Eustace Conway was a Mountain Man long before he starred on the show with a similar name. It seems to be in his blood, along with the desire to preserve nature, and teach others how to live off the land.
Eustace is the owner of Turtle Island Preserve in Boone, which guides people through experiences with the natural world to enhance their appreciation and respect for life. It’s part education center, part naturalistic setting which allows Mr. Conway and guests to live off of the land, and feel the bond with it.
Eustace attributes his passion for stewardship to his grandfather, who founded Camp Sequoia in 1924. Like his family before him, Mr. Conway hasn’t forgotten his connection to the land. He lives his life more like our ancestors than most.
Most of us have sanitized our lives with technology. We rarely need to get our hands dirty, and even gardening is considered a hobby. On a large scale, this disconnection has caused a lack of concern for the environment, as if the “environment” were a thing outside ourselves.
Mr. Conway draws his life and his living from the earth, and that makes him notable in our region, since that is a thing most of us have forgotten. Our grandmothers remember, but we only know the stories. Turtle Island offers us, and our children, an opportunity to experience a simpler way of living. It’s a living history experience that is rare, and we think, beautiful.
We encourage you to go to their website, www.turtleislandpreserve.org, or call (828) 265-2267. Please note they are a working farm and education center, and can only entertain guests by appointment, so make sure you call ahead.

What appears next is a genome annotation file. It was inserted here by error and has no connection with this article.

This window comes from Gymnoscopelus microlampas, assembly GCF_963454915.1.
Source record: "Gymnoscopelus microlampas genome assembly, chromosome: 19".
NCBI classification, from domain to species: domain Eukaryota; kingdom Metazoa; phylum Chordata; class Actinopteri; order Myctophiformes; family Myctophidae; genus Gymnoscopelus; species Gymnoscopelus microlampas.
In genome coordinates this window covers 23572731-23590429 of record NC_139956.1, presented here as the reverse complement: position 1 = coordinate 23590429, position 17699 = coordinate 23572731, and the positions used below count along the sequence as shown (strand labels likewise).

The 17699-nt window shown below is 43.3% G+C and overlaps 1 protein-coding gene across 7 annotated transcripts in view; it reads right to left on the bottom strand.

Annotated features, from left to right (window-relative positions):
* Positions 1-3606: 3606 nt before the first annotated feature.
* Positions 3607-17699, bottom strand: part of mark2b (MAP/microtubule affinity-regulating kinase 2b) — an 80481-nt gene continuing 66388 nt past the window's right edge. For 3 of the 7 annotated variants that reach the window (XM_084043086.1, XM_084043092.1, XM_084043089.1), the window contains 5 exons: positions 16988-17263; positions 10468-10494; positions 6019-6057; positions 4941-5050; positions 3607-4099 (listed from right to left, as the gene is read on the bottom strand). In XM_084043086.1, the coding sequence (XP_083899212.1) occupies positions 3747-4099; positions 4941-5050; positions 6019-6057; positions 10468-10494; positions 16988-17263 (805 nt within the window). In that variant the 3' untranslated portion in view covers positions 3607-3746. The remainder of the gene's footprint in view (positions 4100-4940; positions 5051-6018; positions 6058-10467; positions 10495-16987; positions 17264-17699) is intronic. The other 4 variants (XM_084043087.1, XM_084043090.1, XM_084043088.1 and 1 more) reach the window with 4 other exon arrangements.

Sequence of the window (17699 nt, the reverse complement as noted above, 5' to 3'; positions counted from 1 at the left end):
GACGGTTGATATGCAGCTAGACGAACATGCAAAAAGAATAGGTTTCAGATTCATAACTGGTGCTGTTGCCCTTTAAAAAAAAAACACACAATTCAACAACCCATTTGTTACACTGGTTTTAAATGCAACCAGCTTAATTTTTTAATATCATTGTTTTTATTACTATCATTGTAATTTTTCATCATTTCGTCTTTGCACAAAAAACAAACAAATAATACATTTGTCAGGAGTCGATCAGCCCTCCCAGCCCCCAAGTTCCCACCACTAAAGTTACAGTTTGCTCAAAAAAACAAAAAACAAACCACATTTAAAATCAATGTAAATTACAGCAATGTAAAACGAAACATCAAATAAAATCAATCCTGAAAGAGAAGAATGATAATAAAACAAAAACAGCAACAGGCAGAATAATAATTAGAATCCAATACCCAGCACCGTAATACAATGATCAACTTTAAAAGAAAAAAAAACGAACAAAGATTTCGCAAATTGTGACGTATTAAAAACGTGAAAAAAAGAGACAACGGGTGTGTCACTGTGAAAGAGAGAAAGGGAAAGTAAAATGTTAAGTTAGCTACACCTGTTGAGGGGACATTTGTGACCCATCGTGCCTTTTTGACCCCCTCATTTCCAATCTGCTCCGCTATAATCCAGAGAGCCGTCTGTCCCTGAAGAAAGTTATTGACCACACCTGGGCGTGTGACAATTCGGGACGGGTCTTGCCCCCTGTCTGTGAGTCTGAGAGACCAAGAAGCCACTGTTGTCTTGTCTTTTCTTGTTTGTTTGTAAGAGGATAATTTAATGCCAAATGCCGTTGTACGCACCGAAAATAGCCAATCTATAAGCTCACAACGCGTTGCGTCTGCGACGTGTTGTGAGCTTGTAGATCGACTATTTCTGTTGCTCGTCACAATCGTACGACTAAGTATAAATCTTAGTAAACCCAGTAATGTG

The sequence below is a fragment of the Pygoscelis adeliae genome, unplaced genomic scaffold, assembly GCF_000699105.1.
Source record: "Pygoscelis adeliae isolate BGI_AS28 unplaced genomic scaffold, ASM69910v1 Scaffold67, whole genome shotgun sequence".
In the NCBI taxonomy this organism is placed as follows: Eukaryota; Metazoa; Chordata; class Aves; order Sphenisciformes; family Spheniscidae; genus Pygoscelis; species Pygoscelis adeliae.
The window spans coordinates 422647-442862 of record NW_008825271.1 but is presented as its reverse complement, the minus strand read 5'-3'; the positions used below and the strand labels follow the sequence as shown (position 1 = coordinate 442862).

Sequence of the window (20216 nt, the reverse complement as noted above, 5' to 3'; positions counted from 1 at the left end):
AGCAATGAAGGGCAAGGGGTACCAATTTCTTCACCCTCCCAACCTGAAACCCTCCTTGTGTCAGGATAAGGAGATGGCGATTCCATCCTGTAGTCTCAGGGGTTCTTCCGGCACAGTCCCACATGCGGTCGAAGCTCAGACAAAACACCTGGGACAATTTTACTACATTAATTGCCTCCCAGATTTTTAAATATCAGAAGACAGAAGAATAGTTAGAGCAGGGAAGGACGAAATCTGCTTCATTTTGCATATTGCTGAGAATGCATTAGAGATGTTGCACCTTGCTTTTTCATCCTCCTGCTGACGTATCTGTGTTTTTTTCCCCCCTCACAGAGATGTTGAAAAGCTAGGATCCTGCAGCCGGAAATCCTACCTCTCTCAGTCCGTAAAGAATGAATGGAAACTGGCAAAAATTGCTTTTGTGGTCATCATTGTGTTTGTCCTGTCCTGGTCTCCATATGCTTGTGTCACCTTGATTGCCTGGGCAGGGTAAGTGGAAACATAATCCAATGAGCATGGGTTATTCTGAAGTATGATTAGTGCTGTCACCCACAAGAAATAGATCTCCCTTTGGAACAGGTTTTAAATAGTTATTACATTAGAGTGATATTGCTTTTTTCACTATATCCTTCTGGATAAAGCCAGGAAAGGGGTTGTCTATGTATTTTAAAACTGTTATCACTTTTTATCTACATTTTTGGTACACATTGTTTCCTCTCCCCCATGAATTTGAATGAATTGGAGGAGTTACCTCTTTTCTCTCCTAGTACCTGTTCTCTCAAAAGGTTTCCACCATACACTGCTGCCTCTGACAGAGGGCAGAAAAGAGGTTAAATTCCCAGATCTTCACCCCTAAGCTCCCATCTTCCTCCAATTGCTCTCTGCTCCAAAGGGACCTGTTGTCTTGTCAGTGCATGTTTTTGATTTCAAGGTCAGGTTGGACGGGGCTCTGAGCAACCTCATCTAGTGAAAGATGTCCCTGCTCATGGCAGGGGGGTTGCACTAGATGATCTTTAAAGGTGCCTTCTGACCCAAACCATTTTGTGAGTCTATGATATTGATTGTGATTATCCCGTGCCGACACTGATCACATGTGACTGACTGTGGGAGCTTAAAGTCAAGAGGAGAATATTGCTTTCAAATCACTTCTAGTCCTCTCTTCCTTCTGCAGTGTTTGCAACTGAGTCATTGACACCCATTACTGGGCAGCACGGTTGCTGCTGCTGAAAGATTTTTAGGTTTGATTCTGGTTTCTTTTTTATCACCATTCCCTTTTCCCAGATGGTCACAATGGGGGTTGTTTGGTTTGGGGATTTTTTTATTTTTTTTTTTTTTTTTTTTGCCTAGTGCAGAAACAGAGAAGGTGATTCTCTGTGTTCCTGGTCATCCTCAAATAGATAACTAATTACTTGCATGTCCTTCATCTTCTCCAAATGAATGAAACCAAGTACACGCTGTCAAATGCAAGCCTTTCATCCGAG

Like every bona fide Mountain Man, Mr. Conway has hiked the Appalachian Trail. In fact, he hiked ALL of it, at the age of 17. He’s also broken speed records for traveling horseback from the Atlantic to the Pacific Ocean.
The most recent television series Eustace was involved with was History Channel’s Mountain Men, but this certainly hasn’t been his first brush with fame. He has enjoyed continued media coverage throughout his life, The weekly radio show “This American Life” reported on Conway’s cross-country journey in the episode “Adventures in the Simple Life.”Full Circle: A Life Story of Eustace Conway, was directed a documentary about his life, directed by Jack Bibbo. Conway is a main character in the 2012 documentary film Reconvergence, which was directed by Edward Tyndall.
In 2012, Fox News aired a feature called War on the Little Guys, hosted by John Stossel, which focused on a fight the North Carolina lawmakers regarding code violations for primitive structures. Turtle Island Preserve was locked in a long and expensive battle, as the traditional buildings couldn’t possibly meet code requirements. In the end, NC lawmakers voted unanimously to pass H774, which is “an act to direct the building code council to adopt rules exempting certain primitive structures from certain provisions of the building code.” His fight has made it easier for many groups across the state to preserve and share our history.
Foothills Digest salutes the work of Eustace Conway.